Here is the traditional Czech story about an early woman leader and the way she lost her power (written here by Madronna Holden)
Libuse and her two sisters were daughters of the Krok, beloved leader of the Czech people, and Libuse assumed leadership after her father’s death. As a seer, she used her visions to guide her people. One of Libuse’s sisters was an accomplished herbalist and healer, and the other frequented wild places to make ceremonies for the spirits. Libuse often consulted with her sisters, and during her reign, harmony and abundance prevailed in the Czech lands.
But one day a man brought suit before Libuse’s council against his younger neighbor, whose land he wished to usurp. When Libuse and her council found against the greedy man, he arrogantly defamed her, declaring that only weak men would allow a woman to stand in the way of their ambitions. The Czechs, he said, should be ruled by men as were their neighbors.
The stunned silence that followed his words affected no one so much as Libuse herself. It was said that if only one man had spoken out in her behalf at that moment, the coming tragedy might have been averted. But Libuse, who had always listened to the voices of her people, now listened to their silence. She left the fateful council and spent some time in isolation, praying. Then she re-emerged to tell her people she would take a husband. Thus they would have a man to rule them. But she also delivered this visionary warning:
“You do not value your freedom. I will rule you no longer, for in your hearts you demand that you shall be ruled by a man. You long for a chieftain, who will press your sons and daughters into service until your burdens become heavy and bitter.”[i]
Libuse piled her white horse with clothing fit for a prince, and directed her messengers to follow the riderless horse to locate her future bridegroom. Libuse’s horse led them to Premsyl, who was plowing his fields with his immense oxen. But as the courtly messengers came on the scene, the oxen turned and left, disappearing forever into a hole in the earth. Premsyl told the messengers that if they had not come in such haste, he would have been able to finish his work. Then there would never have been want in the land of Bohemia.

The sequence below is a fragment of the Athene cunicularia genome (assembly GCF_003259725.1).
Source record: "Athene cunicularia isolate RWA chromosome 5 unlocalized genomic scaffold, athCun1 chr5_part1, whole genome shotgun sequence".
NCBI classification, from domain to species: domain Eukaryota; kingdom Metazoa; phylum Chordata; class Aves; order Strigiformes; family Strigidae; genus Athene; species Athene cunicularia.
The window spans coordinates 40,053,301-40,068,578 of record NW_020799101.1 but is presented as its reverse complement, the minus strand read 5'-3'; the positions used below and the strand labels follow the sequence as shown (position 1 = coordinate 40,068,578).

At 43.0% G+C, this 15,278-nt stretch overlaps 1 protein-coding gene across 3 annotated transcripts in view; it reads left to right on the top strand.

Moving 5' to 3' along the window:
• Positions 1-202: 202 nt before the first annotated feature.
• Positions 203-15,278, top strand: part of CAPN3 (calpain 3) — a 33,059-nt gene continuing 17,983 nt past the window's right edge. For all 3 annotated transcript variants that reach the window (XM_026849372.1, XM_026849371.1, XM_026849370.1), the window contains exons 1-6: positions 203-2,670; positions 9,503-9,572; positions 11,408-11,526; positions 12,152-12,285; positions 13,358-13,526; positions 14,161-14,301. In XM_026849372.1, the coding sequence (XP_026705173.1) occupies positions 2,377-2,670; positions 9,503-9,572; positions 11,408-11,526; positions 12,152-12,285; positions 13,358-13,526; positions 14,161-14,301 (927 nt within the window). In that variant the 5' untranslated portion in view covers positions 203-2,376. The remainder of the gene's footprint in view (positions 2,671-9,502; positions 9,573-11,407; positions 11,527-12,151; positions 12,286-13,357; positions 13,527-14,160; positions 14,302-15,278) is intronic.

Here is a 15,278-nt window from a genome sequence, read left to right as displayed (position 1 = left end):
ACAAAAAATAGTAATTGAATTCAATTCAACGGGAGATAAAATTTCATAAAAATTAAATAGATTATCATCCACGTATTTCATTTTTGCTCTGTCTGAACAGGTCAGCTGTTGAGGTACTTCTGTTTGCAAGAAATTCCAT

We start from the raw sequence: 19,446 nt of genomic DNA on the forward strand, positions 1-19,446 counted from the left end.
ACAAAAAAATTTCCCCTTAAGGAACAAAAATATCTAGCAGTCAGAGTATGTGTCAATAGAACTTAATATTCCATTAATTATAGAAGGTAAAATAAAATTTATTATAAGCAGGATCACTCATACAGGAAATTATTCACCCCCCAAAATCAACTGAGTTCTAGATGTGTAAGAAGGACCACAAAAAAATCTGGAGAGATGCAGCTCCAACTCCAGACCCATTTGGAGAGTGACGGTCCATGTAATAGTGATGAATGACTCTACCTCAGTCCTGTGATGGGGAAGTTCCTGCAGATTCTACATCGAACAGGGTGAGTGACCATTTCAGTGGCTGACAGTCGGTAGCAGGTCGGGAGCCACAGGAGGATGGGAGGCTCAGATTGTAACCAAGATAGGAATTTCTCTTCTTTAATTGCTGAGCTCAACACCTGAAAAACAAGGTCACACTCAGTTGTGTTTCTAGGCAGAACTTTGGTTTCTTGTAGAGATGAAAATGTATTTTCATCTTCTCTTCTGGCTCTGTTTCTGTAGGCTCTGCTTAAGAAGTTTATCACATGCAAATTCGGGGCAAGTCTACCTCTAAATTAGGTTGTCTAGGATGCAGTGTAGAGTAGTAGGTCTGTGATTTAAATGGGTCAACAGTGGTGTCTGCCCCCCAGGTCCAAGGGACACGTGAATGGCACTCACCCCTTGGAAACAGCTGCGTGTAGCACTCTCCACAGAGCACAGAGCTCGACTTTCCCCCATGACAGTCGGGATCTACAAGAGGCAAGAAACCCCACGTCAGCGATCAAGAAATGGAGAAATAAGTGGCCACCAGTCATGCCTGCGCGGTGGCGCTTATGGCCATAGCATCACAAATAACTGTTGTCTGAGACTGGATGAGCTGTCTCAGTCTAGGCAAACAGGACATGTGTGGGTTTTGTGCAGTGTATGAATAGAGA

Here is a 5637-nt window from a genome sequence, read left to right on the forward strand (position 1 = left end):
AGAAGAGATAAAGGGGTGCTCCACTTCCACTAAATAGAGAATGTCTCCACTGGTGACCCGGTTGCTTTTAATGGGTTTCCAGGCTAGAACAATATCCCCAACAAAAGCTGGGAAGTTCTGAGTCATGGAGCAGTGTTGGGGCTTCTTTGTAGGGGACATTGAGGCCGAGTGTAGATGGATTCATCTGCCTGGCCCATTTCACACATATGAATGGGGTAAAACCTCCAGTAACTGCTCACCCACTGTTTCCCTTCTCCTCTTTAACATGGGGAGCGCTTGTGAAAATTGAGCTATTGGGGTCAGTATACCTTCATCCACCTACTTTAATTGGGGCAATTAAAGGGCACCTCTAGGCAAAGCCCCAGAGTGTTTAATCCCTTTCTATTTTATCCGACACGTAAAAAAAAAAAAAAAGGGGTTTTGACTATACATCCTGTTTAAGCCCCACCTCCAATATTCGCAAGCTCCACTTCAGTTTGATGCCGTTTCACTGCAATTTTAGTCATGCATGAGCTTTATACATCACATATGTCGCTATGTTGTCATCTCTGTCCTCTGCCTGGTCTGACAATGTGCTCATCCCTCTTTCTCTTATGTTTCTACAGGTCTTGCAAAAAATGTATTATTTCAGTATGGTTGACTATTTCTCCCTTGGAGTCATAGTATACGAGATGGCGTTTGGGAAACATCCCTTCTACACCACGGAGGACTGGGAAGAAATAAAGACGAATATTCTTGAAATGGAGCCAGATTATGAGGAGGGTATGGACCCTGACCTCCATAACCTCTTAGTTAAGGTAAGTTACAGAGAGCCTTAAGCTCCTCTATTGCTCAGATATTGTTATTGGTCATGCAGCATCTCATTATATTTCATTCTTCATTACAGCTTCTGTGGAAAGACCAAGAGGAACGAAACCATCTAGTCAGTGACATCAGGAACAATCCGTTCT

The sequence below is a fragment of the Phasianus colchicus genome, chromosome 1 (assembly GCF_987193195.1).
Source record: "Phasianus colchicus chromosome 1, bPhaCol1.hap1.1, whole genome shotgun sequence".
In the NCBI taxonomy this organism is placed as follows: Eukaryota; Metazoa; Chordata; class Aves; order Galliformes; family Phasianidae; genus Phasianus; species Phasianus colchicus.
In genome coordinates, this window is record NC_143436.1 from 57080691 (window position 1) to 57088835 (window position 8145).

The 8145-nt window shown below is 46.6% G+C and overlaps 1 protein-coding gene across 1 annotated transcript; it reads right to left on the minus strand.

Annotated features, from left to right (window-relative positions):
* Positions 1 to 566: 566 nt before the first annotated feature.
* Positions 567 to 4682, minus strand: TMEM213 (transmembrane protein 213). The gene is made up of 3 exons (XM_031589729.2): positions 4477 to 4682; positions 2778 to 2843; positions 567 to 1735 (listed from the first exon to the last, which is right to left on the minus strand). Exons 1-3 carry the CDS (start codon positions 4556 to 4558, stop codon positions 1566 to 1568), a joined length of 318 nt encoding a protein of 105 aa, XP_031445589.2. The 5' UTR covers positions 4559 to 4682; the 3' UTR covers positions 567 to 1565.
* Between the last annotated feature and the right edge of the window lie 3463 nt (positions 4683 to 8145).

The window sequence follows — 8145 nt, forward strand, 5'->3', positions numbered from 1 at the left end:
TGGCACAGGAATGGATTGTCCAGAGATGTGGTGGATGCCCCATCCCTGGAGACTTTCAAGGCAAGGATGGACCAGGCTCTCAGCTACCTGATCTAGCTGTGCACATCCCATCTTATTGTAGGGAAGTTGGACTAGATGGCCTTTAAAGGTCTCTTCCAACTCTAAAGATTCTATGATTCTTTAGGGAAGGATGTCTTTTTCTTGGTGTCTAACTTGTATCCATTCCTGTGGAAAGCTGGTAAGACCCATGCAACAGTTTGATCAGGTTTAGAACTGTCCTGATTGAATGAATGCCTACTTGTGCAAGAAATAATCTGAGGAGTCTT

Premsyl set out a lunch for the messengers, using his iron plow as a table. With such iron, he declared, the Czechs could both work their land and defend themselves—and he promised to institute this reign of iron among them. He donned his princely robes and rode back to the castle astride Libuse’s horse, taking his peasant shoes along to remind him of his origins.
Libuse and Premsyl were married amidst great celebration, and afterwards Libuse took her husband to a chamber deep in the earth to show him her treasures, which were now his to share. In the days that followed, Libuse advised Premsyl’s rule with her wisdom and kindness as he designed laws for the kingdom. Thus it seemed for a time as if all might be well in the land of Bohemia.
But one day Libuse was traveling with an official retinue when she stopped to bless the land and the riches that lay under it. As she did so, she saw the dangerous gleam of greed in the eyes of some who watched her and warned them of the demise of those who let “the holy fire of love to burn out” in their quest for wealth. [ii]
Shortly thereafter, her women found Libuse weeping before her vision pool on the Vltava River, at the bloody scene of battle her Sight revealed to her. She would only be consoled when her companions brought her the former cradle of her son, which she cast into the swelling waters as a refuge for the child who would return her people to a reign of love.
The years passed, until it was Libuse’s time to leave this life. She gathered her people together, blessed them, and exhorted Premsyl to exercise patience. Then she returned to her first mother, the earth.
After her death, the men of Bohemia ridiculed Libuse’s former companions, declaring that women’s words were worth nothing. The women responded by withdrawing to their own castle. Rumors of the anger of the sequestered women only brought guffaws of laughter from the men—and finally the women decided to attack the men to assert their rights. Premsyl could not restrain his men from making full scale war on the women in return. Ultimately, he led them in this war, in which both violence and sexual wiles were used to overcome members of the enemy camp.
When the men finally subjugated the women, order was restored. But though the male soldiers were stronger in physical power, the women had other powers they continued to use against the men. In the years to come, there were many stories of Czech witches who subdued soldiers inside and outside of the Bohemian legions.
[i] Libuše’s warning is given in these words by Alois Jirásek, in his Legends of Old Bohemia, (London and Prague: Paul Hamlyn, Ltd: 1963), p. 44 (from Bohemian folklore he collected in the nineteenth century).
[ii] Ibid, p. 56.